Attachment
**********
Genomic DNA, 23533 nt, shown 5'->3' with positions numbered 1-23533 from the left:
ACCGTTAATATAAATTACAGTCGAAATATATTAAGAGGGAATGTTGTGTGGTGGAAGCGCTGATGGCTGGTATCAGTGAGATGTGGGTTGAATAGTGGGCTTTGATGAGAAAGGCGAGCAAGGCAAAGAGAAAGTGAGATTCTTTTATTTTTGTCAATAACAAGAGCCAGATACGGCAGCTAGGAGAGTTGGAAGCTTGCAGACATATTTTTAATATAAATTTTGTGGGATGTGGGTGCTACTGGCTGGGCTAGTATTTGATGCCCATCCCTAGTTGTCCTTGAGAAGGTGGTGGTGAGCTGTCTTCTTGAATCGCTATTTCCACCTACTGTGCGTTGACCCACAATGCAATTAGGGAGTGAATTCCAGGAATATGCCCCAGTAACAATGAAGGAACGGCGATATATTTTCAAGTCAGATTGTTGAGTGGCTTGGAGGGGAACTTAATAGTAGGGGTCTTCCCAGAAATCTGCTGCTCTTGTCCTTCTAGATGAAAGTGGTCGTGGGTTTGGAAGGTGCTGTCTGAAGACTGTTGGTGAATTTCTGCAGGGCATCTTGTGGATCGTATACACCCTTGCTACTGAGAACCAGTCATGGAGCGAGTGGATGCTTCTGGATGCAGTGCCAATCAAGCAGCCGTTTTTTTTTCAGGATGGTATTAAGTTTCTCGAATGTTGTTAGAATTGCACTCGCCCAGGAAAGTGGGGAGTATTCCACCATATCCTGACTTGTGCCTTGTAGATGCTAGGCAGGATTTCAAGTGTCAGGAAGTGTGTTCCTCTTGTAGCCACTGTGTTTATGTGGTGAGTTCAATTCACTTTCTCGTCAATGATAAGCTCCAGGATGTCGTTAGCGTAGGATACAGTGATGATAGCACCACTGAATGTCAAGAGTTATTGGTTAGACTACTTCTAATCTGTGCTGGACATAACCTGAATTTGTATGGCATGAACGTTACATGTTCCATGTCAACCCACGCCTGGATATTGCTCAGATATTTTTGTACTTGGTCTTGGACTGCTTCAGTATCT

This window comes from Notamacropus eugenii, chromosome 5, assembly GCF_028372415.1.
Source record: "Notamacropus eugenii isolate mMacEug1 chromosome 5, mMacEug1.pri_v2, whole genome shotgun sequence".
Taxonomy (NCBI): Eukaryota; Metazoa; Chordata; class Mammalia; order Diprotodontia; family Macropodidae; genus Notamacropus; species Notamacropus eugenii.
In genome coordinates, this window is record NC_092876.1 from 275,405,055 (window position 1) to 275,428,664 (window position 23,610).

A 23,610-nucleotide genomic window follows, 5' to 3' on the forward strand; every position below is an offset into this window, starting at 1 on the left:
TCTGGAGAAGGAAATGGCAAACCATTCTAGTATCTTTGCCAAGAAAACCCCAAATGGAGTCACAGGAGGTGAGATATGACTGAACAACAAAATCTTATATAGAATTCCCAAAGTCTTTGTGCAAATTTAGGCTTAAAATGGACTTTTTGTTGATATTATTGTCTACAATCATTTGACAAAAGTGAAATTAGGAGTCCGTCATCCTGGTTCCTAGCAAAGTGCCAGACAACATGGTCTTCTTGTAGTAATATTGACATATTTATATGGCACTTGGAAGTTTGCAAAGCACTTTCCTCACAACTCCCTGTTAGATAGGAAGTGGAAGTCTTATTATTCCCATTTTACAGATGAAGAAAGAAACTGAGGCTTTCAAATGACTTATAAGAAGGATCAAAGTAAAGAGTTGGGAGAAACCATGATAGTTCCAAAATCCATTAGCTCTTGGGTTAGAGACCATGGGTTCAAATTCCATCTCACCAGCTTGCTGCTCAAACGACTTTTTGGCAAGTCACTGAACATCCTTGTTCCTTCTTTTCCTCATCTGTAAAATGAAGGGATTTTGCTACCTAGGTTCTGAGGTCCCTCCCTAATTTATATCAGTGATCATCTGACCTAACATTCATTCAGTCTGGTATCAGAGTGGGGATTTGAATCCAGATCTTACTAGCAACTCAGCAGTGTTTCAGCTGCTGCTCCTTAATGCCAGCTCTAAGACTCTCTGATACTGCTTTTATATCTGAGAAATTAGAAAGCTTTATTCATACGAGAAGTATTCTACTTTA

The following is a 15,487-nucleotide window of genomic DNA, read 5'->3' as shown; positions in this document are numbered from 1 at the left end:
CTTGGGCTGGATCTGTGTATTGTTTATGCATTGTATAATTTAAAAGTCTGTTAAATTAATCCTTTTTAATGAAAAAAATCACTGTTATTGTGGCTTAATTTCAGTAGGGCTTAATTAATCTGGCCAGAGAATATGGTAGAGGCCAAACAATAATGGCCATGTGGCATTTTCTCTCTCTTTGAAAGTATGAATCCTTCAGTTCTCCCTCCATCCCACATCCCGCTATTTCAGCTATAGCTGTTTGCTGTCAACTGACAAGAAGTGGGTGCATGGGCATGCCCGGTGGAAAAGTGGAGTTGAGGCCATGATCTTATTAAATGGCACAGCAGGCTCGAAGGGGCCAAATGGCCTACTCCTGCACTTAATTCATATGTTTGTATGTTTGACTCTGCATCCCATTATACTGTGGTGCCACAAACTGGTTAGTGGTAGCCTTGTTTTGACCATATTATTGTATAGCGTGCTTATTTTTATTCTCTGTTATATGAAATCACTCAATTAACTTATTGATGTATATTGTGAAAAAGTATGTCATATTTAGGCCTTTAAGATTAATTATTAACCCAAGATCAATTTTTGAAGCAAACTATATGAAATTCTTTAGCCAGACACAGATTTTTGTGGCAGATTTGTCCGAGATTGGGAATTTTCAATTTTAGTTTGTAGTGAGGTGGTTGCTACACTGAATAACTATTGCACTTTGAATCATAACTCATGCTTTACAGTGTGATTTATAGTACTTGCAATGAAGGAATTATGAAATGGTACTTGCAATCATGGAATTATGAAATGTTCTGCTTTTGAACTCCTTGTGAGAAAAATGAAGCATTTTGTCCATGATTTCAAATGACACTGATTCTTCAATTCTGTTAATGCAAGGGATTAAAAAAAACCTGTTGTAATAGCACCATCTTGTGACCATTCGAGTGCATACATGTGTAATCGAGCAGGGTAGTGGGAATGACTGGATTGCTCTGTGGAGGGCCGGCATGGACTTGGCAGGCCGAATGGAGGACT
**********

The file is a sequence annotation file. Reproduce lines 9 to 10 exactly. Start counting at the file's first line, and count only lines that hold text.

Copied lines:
The following is a 15,487-nucleotide window of genomic DNA, read 5'->3' as shown; positions in this document are numbered from 1 at the left end:
CTTGGGCTGGATCTGTGTATTGTTTATGCATTGTATAATTTAAAAGTCTGTTAAATTAATCCTTTTTAATGAAAAAAATCACTGTTATTGTGGCTTAATTTCAGTAGGGCTTAATTAATCTGGCCAGAGAATATGGTAGAGGCCAAACAATAATGGCCATGTGGCATTTTCTCTCTCTTTGAAAGTATGAATCCTTCAGTTCTCCCTCCATCCCACATCCCGCTATTTCAGCTATAGCTGTTTGCTGTCAACTGACAAGAAGTGGGTGCATGGGCATGCCCGGTGGAAAAGTGGAGTTGAGGCCATGATCTTATTAAATGGCACAGCAGGCTCGAAGGGGCCAAATGGCCTACTCCTGCACTTAATTCATATGTTTGTATGTTTGACTCTGCATCCCATTATACTGTGGTGCCACAAACTGGTTAGTGGTAGCCTTGTTTTGACCATATTATTGTATAGCGTGCTTATTTTTATTCTCTGTTATATGAAATCACTCAATTAACTTATTGATGTATATTGTGAAAAAGTATGTCATATTTAGGCCTTTAAGATTAATTATTAACCCAAGATCAATTTTTGAAGCAAACTATATGAAATTCTTTAGCCAGACACAGATTTTTGTGGCAGATTTGTCCGAGATTGGGAATTTTCAATTTTAGTTTGTAGTGAGGTGGTTGCTACACTGAATAACTATTGCACTTTGAATCATAACTCATGCTTTACAGTGTGATTTATAGTACTTGCAATGAAGGAATTATGAAATGGTACTTGCAATCATGGAATTATGAAATGTTCTGCTTTTGAACTCCTTGTGAGAAAAATGAAGCATTTTGTCCATGATTTCAAATGACACTGATTCTTCAATTCTGTTAATGCAAGGGATTAAAAAAAACCTGTTGTAATAGCACCATCTTGTGACCATTCGAGTGCATACATGTGTAATCGAGCAGGGTAGTGGGAATGACTGGATTGCTCTGTGGAGGGCCGGCATGGACTTGGCAGGCCGAATGGAGGACT